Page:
NEW YORK, New York., April 1, 2019 /PRNewswire/
In what has been described as a hard-fought legal battle the 13th District Court of New York issued a clear victory for the group known as the Fintech Mafia today over a multi-year legal dispute with the US Patents and Trademark Office in Washington.
It had been argued by the USPTO that the term Fintech was widely in use as a general term, but in his concluding statement to the court, Judge Clarence Jackson noted that the collective group known as the Fintech Mafia had passed the burden of proof to establish both first use and early commercial adoption, stating that
“The plaintiff successfully established and demonstrated the right of first use as early as 2008. The court could find no credible use of the term before this group popularized it, despite the best efforts of the government to establish that the term had become common in use since establishment, the so-called Fintech Mafia clearly had a commercial and published origin that made such popularizing possible.”
Jackson went on to point out that other common use terms like “googling”, “kodak” moment, or more recent terms like “Facetime” me were all in common use after establishment, but this didn’t mean that the commercial claim to the registered mark was diluted.
Three founding members of the Fintech Mafia were at the court to hear the good news.
Jim Marous, a leading publisher of the Digital Banking Report, said of Judge Jackson’s decision;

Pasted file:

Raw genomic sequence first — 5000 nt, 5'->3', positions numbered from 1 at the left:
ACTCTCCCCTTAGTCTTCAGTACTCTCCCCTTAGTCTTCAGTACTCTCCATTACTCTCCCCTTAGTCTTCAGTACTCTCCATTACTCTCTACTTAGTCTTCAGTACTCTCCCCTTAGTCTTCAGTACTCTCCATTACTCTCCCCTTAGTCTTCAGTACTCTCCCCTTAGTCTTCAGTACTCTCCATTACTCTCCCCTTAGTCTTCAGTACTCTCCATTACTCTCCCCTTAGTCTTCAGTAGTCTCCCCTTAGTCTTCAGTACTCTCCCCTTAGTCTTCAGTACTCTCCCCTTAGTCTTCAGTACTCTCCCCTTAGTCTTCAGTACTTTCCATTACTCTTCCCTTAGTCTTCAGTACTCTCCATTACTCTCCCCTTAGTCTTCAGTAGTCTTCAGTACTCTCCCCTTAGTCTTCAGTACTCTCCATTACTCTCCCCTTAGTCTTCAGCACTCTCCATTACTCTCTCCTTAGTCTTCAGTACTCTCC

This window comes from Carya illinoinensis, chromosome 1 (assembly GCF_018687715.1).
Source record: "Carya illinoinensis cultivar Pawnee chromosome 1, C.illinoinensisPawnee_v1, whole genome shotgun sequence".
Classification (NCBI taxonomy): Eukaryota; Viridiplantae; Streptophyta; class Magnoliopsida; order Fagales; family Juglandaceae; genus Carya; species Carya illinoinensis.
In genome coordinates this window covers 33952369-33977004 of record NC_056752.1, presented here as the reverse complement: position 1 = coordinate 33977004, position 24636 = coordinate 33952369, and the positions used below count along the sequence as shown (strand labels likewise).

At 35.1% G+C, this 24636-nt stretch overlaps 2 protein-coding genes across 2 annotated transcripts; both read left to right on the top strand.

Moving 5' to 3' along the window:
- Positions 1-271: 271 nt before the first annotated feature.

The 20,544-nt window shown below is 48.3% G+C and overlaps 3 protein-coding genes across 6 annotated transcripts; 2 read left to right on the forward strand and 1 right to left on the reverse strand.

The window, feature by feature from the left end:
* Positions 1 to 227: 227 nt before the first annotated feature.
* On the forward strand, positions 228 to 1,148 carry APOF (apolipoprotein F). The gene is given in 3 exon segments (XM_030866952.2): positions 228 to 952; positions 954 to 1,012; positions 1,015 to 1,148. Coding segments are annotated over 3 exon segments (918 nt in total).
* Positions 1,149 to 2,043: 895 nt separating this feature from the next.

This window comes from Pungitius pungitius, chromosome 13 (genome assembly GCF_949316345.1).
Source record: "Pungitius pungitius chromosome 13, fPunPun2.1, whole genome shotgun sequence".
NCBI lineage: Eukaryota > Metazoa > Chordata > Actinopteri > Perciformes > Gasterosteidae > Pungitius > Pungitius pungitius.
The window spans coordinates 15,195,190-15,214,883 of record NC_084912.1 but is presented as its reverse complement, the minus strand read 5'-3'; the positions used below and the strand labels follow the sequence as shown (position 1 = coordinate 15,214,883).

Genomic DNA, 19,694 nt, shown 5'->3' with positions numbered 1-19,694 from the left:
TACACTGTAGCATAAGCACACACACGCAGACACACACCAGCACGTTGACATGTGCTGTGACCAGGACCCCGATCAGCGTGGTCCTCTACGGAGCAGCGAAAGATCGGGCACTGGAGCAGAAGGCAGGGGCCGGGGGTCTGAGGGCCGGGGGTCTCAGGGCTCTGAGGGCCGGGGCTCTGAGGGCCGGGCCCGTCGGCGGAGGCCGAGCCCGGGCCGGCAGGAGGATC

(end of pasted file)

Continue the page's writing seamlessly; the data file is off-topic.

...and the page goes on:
“As a group we’ve fought hard for this win. I’m delighted that we’re finally recognized as the rightful owners and the source of this widely used industry term”
Brett King, the so-called Godfather of the Fintech Mafia, has been the most vocal participant in the legal battle thus far, appeared delighted by the result;
“We were there at the start, long before others were talking about Fintech or had started organizing around the terminology. The common use of Fintech by the sector broadly, only serves to emphasize how successful we’ve been in establishing strong recognition of our mark. In those early days, nobody even knew what we were talking about!”
Chris Skinner, the founder of the Financial Services Club and the sole representative of the UK and EU contingents at the final hearing, was resolute in his reflection on the verdict.
“I’m sorry, but when you work so hard to establish a brand as a trailblazer and in the space, it’s only fair that you receive the appropriate recognition. It’s not that we want to stop people from using the term Fintech, we just want people to respect its origin and what it means for the world at large”
The Fintech Mafia Corporation LLC announced, following the listing of the registered mark on the USPTO website, that they would be issuing notices of compliances to businesses that used Fintech in their business name initially, but they didn’t rule out action against Twitter, Facebook, LinkedIn and Instagram users of the hashtag #Fintech sometime in the future.
“We’ll leave Fintech associations alone”, said King, “but if you’re branding yourself as a Fintech Influencer or Insider, you’ll have to negotiate a deal with our team”
When asked for comment on the court’s ruling, the US Patents and Trademark office noted that they had not yet ruled out an appeal on the matter. Marous noted that fees levied on those in breach of the trademark rules, would have to settle those claims as of April 1st, 2019.